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Inside the enterprise: We should remember that today's technology and social media builds on what came before.


What turns an idea into a product, and a product into a success? When it comes to technology, the answer could be technology itself.

There is a long history of new technologies being built on the foundations of the older generation. Large parts of Britain's early rail network were built, literally, on top of filled-in canals. Even today, new cars are delivered by rail, and parts of new Airbus planes are ferried around by boat and truck between the UK, Germany, and France.

But in the world of software and online services, that process is far more rapid. So rapid, in fact, that today's social media brands owe their success largely to the social media networks that went before.

Research carried out by MIT has found that Twitter owes much of its rapid growth to older social networks, and to conventional media. The academics studied Twitter's growth trajectory between 2006 and 2009, looked at data from 16,000 US cities, and looked more deeply at 408 cities with the largest number of Twitter users.

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The MIT team found, unsurprisingly, that Twitter grew fastest in cities such as Boston and San Francisco, known for their tech-savvy populations. But the next wave of Twitter users clumped together in towns and cities near to those technology hubs. This, researchers believe, showed that Twitter use was spreading not through some hi-tech jungle telegraph, but by word of mouth.

But the really big boosts to Twitter came from a combination of social media, and conventional media. Researchers correlated the growth in Twitter use to news stories about the site, using data generated by Google News. They found spikes when US actor Ashton Kutcher challenged CNN to see who reached the one million followers milestone first; another spike followed when Oprah Winfrey sent her first Tweet.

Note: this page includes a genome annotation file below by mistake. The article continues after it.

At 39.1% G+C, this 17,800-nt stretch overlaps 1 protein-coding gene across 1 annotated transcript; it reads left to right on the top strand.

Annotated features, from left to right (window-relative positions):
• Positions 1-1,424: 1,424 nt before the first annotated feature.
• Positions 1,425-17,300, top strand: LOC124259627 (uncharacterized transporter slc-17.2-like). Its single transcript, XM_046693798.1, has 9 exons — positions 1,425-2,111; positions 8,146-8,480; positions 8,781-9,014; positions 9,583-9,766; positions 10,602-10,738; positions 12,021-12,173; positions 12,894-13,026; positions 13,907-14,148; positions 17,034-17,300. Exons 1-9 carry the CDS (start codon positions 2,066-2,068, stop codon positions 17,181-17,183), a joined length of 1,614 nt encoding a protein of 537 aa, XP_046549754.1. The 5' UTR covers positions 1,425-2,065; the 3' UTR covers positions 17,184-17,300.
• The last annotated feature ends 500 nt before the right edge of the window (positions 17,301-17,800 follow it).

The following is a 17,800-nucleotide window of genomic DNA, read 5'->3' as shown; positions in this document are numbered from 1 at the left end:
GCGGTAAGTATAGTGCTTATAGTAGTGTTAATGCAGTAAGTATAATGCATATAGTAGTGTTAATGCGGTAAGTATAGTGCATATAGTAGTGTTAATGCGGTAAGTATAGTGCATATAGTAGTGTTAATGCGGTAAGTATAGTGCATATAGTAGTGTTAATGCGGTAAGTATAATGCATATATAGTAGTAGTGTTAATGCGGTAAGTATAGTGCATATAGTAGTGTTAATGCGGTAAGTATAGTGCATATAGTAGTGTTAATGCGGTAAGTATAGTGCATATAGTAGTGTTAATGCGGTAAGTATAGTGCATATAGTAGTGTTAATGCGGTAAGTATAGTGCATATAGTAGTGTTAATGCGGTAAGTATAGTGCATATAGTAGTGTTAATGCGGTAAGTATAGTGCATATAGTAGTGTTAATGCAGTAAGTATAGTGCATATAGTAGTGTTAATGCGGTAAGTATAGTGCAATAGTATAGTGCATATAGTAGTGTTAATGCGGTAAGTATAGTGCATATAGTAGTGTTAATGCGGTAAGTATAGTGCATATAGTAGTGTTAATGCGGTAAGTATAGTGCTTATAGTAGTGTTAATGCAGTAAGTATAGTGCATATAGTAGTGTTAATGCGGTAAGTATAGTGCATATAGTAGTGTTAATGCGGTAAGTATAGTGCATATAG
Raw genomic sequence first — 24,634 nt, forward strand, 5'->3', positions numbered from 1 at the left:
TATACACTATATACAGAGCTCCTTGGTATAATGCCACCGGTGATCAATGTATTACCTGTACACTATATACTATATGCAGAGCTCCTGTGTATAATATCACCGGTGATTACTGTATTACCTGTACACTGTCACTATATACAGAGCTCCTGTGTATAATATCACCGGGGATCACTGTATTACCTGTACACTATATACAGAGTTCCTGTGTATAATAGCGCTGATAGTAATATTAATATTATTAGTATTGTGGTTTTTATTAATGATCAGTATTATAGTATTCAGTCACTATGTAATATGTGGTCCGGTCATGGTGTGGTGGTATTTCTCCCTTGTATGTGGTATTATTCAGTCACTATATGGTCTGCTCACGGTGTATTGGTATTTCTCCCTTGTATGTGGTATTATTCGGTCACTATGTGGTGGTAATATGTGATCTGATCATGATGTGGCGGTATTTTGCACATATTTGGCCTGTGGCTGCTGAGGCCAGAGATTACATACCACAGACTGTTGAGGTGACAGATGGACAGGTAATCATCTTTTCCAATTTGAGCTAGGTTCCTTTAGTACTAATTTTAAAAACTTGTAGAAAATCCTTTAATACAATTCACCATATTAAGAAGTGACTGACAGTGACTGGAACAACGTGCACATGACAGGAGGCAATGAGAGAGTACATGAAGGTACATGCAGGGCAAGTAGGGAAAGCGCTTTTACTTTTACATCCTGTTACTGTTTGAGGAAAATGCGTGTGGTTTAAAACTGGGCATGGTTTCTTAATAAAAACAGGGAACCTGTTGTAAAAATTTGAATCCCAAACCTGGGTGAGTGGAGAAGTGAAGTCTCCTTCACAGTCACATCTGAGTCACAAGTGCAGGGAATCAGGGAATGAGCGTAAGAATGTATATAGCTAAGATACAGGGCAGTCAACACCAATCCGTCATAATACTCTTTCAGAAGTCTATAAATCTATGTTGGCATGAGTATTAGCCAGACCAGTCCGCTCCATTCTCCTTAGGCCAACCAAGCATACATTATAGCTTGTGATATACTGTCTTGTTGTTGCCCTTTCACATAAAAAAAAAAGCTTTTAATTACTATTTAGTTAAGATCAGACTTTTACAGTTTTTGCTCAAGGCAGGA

The MIT team calculate that Twitter grew four times as fast, as a result of attention from "old media", including newspapers and TV, than it might otherwise have done. And "as recently as 2009, location-based social networks and media attention still held sway over computer-based social networks," said MIT.

Whether that would apply now MIT only studied data to 2009 is another question. Increasingly new web services and social networks spread through services such as Twitter, or Facebook, or BBM. And there are plenty of start ups that are building their technologies quickly (and cheaply) on the previous generation of start ups and innovations: think Amazon Web Services, Google Docs, or even

Steam punks and cyber warriors alike should remember that each new innovator builds on the last "next big thing", and each inventor builds on the work done by the previous generation, whether the Brunels and Stephensons, or Tim Berners-Lee's team at CERN.

As we move into 2012, spare a thought for those who made the innovations of 2011 possible. Happy Holidays.

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